The knee is made with two degrees of freedom of movement. It folds and unfolds, thus lengthening and shortening the lower limb and positioning the lower leg and foot exactly in space. The knee joint is an intermediate link that articulates the femur and calf bones. It is an anatomically complex joint. It is dynamically supported mainly by the strong thigh muscles, and statically by the joint ligaments. It is often subject to traumatic injuries, such as patellar luxation. As a rule, patellar dislocation is characteristic of women due to the greater elasticity of the ligaments. Patellar subluxation is also known as patellar instability.
Anatomical features of the patella
The patella is a sesamoid bone, located in front of the knee joint. It covers and protects the joint. The cap is woven deep into the tendon of the quadriceps muscle. When the thigh muscle is contracted, the cap moves upward in the direction of contraction and vice versa. When folded, it falls into the intercondylar fossa. This mechanism suggests that the correct positioning of the patella is directly dependent on the strength of the thigh muscles. It is a dynamic stabilizer that ensures the correct fit of the cap in the intercondylar space and the preservation of retropatellar cartilage. Static stabilizers are the lateral knee joints, which are located on both sides. They prevent the cap from coming out laterally, which is essentially a dislocation of the patella or a sprain of the knee cap.
Types of patellar luxation
- Congenital dislocation due to abnormal development or underdevelopment of joint components. Old diseases or pathological changes in the knee joint can also create preconditions for injury.
- Traumatic dislocation. It is obtained as a result of extreme activity or sports contact leading to displacement of the patella. The mechanism of the injury is twisting with a slightly bent knee. Mostly young and active sports people suffer. It mainly affects girls and women due to the looser joints in them. Often the dislocated patella adjusts spontaneously. But there are also cases of severe rupture of the stabilizing retinal connection. The knee is painful with limited volume and impaired function. Hemarthrosis is observed. The pain is in the area of the medial retinaculum and the lateral edge of the patella.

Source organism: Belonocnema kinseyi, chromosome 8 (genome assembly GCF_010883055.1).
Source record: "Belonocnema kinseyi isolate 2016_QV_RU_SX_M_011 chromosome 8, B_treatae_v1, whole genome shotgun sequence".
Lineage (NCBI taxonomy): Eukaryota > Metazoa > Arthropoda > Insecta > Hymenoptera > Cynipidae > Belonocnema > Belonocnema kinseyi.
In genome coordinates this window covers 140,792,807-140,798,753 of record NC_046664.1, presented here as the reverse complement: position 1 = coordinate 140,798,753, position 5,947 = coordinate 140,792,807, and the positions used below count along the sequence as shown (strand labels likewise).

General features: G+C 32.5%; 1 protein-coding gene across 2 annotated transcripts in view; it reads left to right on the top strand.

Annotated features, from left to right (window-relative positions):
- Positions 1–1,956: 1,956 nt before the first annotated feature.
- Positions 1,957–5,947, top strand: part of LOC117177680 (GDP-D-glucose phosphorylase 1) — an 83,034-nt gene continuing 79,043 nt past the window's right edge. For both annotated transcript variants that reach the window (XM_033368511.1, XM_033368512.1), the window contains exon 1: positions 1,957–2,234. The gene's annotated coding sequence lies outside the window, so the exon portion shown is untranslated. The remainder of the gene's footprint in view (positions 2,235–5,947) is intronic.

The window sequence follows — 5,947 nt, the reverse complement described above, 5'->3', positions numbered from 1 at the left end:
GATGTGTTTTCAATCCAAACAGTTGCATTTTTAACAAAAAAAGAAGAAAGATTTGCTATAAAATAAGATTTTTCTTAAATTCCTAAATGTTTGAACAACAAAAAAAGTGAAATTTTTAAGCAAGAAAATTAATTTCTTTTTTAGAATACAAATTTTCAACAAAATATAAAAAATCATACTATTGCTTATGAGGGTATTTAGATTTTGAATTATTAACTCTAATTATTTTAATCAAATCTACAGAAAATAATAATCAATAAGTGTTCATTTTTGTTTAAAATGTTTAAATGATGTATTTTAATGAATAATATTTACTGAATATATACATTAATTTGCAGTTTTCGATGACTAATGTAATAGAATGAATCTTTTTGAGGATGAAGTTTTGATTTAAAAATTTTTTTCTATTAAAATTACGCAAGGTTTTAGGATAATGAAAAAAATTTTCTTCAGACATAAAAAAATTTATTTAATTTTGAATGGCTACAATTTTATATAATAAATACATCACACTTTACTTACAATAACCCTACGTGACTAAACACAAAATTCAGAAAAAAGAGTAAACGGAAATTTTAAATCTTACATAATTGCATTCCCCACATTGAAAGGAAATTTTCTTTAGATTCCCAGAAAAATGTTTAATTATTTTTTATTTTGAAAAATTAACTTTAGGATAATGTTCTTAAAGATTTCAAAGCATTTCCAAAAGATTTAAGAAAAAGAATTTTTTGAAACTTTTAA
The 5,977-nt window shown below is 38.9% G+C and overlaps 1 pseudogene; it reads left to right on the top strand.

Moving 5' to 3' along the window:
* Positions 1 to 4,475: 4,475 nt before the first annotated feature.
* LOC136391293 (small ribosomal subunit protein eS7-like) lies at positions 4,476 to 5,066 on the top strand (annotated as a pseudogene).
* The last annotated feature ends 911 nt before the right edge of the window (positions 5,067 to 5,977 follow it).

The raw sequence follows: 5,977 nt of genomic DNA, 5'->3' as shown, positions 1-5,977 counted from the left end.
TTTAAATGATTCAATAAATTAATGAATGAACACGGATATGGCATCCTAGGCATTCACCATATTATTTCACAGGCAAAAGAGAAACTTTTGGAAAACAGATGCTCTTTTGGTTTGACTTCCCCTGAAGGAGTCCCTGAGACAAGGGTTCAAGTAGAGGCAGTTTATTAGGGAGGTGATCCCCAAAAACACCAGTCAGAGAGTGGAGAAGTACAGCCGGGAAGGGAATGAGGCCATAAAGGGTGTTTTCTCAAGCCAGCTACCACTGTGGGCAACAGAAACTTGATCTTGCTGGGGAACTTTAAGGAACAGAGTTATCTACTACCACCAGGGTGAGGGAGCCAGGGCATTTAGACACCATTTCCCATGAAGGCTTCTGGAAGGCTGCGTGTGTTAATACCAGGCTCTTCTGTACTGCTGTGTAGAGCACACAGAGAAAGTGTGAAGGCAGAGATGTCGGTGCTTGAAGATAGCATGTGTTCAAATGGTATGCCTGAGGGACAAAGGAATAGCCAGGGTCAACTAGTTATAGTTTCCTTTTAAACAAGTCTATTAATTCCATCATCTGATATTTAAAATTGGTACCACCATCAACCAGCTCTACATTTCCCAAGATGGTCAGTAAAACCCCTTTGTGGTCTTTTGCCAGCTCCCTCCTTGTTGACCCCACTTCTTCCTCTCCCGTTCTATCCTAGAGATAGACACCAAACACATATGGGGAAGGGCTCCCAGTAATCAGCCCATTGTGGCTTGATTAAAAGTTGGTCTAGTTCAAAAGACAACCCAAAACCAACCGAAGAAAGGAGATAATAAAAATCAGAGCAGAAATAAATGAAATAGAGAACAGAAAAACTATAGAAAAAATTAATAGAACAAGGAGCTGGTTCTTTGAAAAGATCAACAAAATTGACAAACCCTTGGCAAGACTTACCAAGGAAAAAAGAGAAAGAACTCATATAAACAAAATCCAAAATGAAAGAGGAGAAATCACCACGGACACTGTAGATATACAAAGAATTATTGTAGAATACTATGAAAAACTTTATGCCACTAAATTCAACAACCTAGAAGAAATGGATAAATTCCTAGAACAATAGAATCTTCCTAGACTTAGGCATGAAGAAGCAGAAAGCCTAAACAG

- Habitual luxation. Dislocation of the cap is observed when bending at the knee, followed by spontaneous repositioning.
- According to the direction of displacement we observe: vertical, torsional and lateral luxation of the patella, as well as subluxation.
Diagnosis and treatment
If patellar dislocation is suspected, it is necessary to consult an orthopedist-traumatologist. He will examine joint stability, take into account the location of pain and functional deficit. In the presence of a traumatic moment, you will be referred for an X-ray of the joint. If you need more complete research, you may be referred for magnetic resonance imaging. Depending on the clinical picture and the results of imaging studies, you can focus on conservative or surgical treatment.
In both cases, the course of recovery goes through physiotherapy and kinesitherapy, whose tasks and goals are to quickly restore the affected limb and return the patient to normal rhythm and course of life. For more information you can contact us.